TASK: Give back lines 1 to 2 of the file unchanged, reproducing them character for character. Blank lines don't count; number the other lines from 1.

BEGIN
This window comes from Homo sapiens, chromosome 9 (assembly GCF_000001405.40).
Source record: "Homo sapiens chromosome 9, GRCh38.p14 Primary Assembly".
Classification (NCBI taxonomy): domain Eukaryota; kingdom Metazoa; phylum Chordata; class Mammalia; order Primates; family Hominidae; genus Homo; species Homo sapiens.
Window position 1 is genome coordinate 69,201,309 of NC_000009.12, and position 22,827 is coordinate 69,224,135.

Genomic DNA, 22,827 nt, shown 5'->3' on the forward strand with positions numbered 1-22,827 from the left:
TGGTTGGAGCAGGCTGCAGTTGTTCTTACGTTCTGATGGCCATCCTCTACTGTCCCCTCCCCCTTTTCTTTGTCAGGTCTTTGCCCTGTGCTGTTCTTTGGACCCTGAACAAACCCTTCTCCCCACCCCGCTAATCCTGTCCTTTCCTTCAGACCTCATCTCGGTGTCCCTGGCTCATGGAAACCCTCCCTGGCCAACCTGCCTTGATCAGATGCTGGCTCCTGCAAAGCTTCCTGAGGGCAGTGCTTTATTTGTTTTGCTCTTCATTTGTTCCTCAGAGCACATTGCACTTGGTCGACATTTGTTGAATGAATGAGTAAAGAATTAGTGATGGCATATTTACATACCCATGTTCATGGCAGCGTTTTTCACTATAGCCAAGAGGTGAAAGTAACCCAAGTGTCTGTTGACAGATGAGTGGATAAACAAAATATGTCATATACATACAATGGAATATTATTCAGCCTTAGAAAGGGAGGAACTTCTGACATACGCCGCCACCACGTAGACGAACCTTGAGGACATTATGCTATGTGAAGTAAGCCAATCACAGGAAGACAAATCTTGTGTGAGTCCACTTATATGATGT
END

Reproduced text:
This window comes from Homo sapiens, chromosome 9 (assembly GCF_000001405.40).
Source record: "Homo sapiens chromosome 9, GRCh38.p14 Primary Assembly".